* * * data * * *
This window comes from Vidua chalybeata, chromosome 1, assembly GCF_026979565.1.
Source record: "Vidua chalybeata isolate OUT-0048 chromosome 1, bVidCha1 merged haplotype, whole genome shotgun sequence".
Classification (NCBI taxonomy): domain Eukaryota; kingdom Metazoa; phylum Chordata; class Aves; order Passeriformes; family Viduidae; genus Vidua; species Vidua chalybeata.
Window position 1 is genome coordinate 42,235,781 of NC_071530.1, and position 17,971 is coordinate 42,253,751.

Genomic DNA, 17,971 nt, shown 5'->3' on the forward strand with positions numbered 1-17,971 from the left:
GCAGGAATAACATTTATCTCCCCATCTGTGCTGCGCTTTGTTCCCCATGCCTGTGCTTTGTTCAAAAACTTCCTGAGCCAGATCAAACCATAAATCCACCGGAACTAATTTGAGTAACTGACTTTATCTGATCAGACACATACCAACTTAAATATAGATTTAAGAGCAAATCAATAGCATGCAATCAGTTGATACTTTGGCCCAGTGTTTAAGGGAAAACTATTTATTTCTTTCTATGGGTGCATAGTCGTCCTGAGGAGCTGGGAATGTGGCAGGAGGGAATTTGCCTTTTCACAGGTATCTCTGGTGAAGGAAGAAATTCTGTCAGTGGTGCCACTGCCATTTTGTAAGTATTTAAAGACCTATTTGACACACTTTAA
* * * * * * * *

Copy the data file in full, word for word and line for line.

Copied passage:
This window comes from Vidua chalybeata, chromosome 1, assembly GCF_026979565.1.
Source record: "Vidua chalybeata isolate OUT-0048 chromosome 1, bVidCha1 merged haplotype, whole genome shotgun sequence".
Classification (NCBI taxonomy): domain Eukaryota; kingdom Metazoa; phylum Chordata; class Aves; order Passeriformes; family Viduidae; genus Vidua; species Vidua chalybeata.
Window position 1 is genome coordinate 42,235,781 of NC_071530.1, and position 17,971 is coordinate 42,253,751.

Genomic DNA, 17,971 nt, shown 5'->3' on the forward strand with positions numbered 1-17,971 from the left:
GCAGGAATAACATTTATCTCCCCATCTGTGCTGCGCTTTGTTCCCCATGCCTGTGCTTTGTTCAAAAACTTCCTGAGCCAGATCAAACCATAAATCCACCGGAACTAATTTGAGTAACTGACTTTATCTGATCAGACACATACCAACTTAAATATAGATTTAAGAGCAAATCAATAGCATGCAATCAGTTGATACTTTGGCCCAGTGTTTAAGGGAAAACTATTTATTTCTTTCTATGGGTGCATAGTCGTCCTGAGGAGCTGGGAATGTGGCAGGAGGGAATTTGCCTTTTCACAGGTATCTCTGGTGAAGGAAGAAATTCTGTCAGTGGTGCCACTGCCATTTTGTAAGTATTTAAAGACCTATTTGACACACTTTAA